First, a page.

Appendix W Revision: The New Era of Air Quality Modeling – NO2 Modeling Updates
Posted: January 17th, 2017Author: All4 Staff
(UPDATE 1/26/17): In accordance with the White House executive directive as expressed through a memorandum on January 20, 2017, EPA has temporarily delayed the effective date of the Revised 40 CFR 51, Appendix W until March 21, 2017.
(ORIGINAL: 1/17/17): Air dispersion modeling of nitrogen oxides (NOX) emissions and I have a love-hate relationship. As a meteorologist, I love the process of implementing air quality modeling studies, but I hate giving bad news to clients about elevated concentrations. Luckily, the updated 40 CFR Part 51 Appendix W (Guideline on Air Quality Models) Final Rule has shifted my feelings more towards love, due to some of the improvements made by U.S. EPA in this rulemaking, and I am looking forward to my next air quality modeling project where I have to demonstrate compliance with the nitrogen dioxide (NO2) National Ambient Air Quality Standards (NAAQS)!
Improvements, you say?
On December 20, 2016, the long awaited Appendix W Final Rule was signed, which revised the Guideline on Air Quality Models. With it, came a great deal of updates, some impacting NO2 air quality modeling. In July 2015, Dan Dix published a 4 The Record article detailing the proposed changes to Appendix W overall. He followed this up in August 2015, with a blog that discussed the details of 1-hour NO2 air quality modeling. Now that U.S. EPA has finalized the rule, let’s take a look at what’s new and improved for NO2 air quality modeling using AERMOD…
AERMOD currently has several regulatory and non-regulatory options for air quality modeling of NO2 that use atmospheric chemistry to predict more realistic modeled concentrations. These options require additional user inputs and initial data to set up and run AERMOD. Historically, the use of non-regulatory options in AERMOD reclassified AERMOD as an “alternative model”; and therefore, required U.S. EPA Regional Office approval prior to use. The Appendix W Final Rule has made several of these options regulatory default options in AERMOD, thus no longer requiring Regional U.S. EPA approval prior to use.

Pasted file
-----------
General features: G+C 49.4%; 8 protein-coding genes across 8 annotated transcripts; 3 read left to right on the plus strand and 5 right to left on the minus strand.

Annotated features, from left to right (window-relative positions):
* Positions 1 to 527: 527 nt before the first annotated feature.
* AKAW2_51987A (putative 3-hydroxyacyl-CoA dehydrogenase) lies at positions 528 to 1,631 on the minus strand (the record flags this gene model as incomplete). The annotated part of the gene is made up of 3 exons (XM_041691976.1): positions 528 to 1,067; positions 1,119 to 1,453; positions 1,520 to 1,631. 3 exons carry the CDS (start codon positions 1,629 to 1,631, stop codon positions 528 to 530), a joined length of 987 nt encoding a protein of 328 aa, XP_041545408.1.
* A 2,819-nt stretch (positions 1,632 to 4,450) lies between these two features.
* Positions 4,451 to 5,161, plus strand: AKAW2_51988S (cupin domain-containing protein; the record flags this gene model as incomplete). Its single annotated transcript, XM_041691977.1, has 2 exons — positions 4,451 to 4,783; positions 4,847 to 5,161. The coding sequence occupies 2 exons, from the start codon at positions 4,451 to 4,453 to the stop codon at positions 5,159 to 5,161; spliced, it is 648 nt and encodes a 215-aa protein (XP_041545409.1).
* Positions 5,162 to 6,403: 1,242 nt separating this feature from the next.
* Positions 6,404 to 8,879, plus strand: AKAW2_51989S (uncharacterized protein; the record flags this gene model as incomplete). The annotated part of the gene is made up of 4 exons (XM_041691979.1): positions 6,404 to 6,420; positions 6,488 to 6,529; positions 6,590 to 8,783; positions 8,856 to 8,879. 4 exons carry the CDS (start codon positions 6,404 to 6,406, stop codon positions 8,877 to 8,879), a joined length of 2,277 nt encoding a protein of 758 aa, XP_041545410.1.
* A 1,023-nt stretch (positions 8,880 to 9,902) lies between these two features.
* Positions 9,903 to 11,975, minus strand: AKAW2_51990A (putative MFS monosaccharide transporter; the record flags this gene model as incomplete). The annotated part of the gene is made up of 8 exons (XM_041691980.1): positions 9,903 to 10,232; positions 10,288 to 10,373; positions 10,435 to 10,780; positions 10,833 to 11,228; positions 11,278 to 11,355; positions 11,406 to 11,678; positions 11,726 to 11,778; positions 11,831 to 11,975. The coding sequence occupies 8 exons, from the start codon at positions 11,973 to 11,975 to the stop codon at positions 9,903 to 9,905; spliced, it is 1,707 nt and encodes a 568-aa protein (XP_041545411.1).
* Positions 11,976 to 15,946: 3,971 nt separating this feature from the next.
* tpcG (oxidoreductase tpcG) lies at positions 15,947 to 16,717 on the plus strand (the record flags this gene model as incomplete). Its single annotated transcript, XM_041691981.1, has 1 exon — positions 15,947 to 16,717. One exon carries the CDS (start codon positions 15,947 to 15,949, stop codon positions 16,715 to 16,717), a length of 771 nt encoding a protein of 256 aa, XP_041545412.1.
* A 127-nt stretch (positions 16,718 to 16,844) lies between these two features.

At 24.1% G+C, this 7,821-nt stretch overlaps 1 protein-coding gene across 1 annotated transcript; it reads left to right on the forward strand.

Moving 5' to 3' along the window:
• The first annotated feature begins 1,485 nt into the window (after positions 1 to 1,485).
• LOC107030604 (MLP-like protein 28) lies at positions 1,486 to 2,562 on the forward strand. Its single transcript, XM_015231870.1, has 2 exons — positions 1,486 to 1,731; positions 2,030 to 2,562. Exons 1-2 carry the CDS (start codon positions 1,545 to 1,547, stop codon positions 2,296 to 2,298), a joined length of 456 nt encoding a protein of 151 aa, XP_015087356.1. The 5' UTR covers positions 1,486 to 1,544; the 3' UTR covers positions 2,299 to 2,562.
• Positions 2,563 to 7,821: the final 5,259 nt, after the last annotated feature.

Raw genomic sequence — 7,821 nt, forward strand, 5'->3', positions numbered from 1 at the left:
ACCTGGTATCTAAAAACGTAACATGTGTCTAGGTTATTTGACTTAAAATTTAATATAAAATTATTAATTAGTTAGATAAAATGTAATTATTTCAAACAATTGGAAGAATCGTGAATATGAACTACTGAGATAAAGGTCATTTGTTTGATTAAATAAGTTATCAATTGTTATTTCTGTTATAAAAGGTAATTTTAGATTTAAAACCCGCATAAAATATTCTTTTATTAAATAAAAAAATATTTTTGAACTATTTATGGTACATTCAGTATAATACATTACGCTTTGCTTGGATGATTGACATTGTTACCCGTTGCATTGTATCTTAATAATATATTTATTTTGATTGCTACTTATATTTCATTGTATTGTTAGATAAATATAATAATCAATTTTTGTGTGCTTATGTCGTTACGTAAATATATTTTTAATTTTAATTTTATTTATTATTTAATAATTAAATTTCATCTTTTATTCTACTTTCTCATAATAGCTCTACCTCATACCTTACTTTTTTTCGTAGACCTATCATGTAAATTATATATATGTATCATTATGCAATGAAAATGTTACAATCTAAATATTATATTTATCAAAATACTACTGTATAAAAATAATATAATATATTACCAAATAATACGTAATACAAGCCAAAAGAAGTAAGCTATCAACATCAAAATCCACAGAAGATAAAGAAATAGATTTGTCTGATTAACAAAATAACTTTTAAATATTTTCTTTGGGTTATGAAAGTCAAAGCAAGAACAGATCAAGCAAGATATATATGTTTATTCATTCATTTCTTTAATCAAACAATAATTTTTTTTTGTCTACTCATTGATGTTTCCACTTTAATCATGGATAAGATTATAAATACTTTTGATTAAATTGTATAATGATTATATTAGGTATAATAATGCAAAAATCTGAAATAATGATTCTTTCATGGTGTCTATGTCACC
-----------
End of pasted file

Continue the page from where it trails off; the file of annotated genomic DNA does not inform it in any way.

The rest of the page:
The Ambient Ratio Method 2 (ARM2) has been added as a regulatory tier 2 option. The Minimum Ambient Ratio (MAR) is set at a default of 0.5, which will, in some instances, still overstate modeled concentrations. Justification and approval by the appropriate reviewing authority to use a lower or alternative MAR is still required. The ARM2 essentially multiples the modeled concentrations by a NO2/ NOX ratio [developed from U.S. EPA’s Air Quality System (AQS) data] to provide an improved prediction of NO2 concentrations.
The Ozone Limiting Method (OLM) and Plume Volume Molar Ratio Method (PVMRM) have been added as regulatory tier 3 options. PVMRM has also been replaced with PVMRM2 (although still referred to as “PVMRM” in AERMOD). PVMRM2 includes 3 major modifications to PVMRM: adjusts the formulation during stable conditions to avoid over predictions, assesses impacts of plume width far from the centerline, and addresses the treatment of penetrated plumes. The OLM and PVMRM2 options use ozone data to reflect the conversion process of nitric oxide (NO) to NO2 and will improve the accuracy of modeled NO2 concentrations.
1-Hour NO2 Modeling Updates
Modeling for compliance with the 1-hour NAAQS has been tricky regarding NO2. Maybe the most impactful update to Appendix W is that for cumulative air quality modeling analyses (i.e., when you are evaluating your facility plus local sources), local sources can be modeled at average actual emissions based on the most recent 2-years of normal source operation. This use of actual emissions rates for local sources is HUGE. Compiling local source data is a long and painful process in some States, so being able to use more readily available data, such as annual emissions statements, permit limits, and operating information is a big plus. In addition, we can now evaluate actual reported emissions for local sources, which should represent lower emissions rates and thus reduce the impact of local sources when modeling for NAAQS compliance.
So, Let’s Get Modeling!
If in the past, the effort of conducting NO2 air quality modeling was too high of a hurdle for your project due to the need to obtain U.S. EPA Regional approval of alternate air quality modeling procedures, the updates to Appendix W will be important to you. However, the use of these options for NO2 air quality modeling still require experienced and knowledgeable staff to apply the options in a supportable and appropriate manner. That’s where ALL4 comes in. Our experience implementing NO2 air quality modeling options goes back to the release of AERMOD. Give me a call (610-933-5246×129) or reach out to Dan Dix (firstname.lastname@example.org, 610-933-5246×118), or the rest of ALL4’s air quality modeling team if you have any questions and want to know more. And, stay tuned for more blogs about the Appendix W Final Rule updates, and how they could impact your projects.